Percy Jackson is about to be kicked out of boarding school...again. And that's the least of his troubles. Lately, mythological monsters and the gods of Mount Olympus seem to be walking straight out of the pages of Percy's Greek mythology textbook and into his life. And worse, he's angered a few of them. Zeus's master lightning bolt has been stolen, and Percy is the prime suspect.
After a summer spent trying to prevent a catastrophic war among the Greek gods, Percy Jackson is finding his seventh-grade school year unnervingly quiet. His biggest problem is dealing with his new friend, Tyson, a six-foot-three, mentally challenged homeless kid who follows Percy everywhere, making it hard for Percy to have any normal friends. But things don't stay quiet for long.
When the goddess Artemis goes missing, she is believed to have been kidnapped.And now it's up to Percy and his friends to find out what happened. Who is powerful enough to kidnap a goddess? They must find Artemis before the winter solstice, when her influence on the Olympian Council could swing an important vote on the war with the titans. Not only that, but first Percy will have to solve the mystery of a rare monster that Artemis was hunting when she disappeared -- a monster rumored to be so powerful it could destroy Olympus forever.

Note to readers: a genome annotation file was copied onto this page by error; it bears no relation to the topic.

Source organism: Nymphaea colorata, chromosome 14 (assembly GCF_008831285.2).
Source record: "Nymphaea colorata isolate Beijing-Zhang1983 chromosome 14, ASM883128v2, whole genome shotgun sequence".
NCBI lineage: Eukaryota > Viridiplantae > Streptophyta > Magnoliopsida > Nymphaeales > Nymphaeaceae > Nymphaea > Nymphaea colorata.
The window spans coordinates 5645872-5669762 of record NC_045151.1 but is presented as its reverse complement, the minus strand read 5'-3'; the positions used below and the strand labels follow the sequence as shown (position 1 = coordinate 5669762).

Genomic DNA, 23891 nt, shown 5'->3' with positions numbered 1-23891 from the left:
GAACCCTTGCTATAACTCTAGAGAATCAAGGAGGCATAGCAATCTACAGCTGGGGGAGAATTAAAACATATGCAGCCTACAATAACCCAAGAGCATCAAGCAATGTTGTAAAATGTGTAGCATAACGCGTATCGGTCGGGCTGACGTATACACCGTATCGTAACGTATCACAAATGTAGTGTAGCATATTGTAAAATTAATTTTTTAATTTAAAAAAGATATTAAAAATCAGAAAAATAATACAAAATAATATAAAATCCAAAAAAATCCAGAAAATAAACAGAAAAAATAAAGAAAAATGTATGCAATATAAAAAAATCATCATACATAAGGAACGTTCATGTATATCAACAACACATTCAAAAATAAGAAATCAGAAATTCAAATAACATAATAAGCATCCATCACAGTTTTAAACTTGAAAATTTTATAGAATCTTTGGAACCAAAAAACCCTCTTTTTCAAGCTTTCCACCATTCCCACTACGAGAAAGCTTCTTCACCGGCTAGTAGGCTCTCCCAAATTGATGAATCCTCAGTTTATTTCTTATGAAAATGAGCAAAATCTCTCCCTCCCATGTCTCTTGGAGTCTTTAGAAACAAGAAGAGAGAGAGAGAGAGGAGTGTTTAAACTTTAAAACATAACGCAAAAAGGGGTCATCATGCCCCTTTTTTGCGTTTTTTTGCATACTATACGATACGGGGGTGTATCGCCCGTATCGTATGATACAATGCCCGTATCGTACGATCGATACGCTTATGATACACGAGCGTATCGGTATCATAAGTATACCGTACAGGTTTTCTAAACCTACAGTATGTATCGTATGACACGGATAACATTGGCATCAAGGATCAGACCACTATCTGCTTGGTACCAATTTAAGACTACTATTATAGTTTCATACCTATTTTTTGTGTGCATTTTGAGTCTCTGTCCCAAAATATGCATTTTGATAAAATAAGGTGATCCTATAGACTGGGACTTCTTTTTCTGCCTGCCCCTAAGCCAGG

I actually started reading this series a few months ago, after I saw the trailer for the movie (no, I haven't seen it yet.) and I'm really glad I did. I've always liked books that use old mythology like the Gods in new ways, and Riordan brought the Greek Gods and their legends to the modern world in a way that just fit.
I had a couple problems with the character development--Eisley Jacobs said, in her review of the first book that it's far fetched to believe that these kids are so lacking in common sense that they continue to make the choices they make. I actually have the opposite reaction. I felt that Percy seemed a bit too mature for a 12 year old. He came across (to me) as mentally a 15-16 year old in the first 3 books. Their choices could definitely have been better advised, but...I had the feeling that even New York raised kids at 12 wouldn't have been able to handle all of the things that were happening.
Regardless of that, though, these books catch you from the first pages and don't let go until you've finished them. And then you're left going, "I need the next one. Now."
I really do love how integral all of the characters are to the storyline--from the less than pleasant Daughter of Ares (who has always been one my favorite Greek Gods, if only because of Xena. *heehee*) to the drunken lout, Dionysus.
While reading, you forget that these books are for kids and all you can think about is what happens next.
Rating: 4 Stars
Part 2: Coming soon...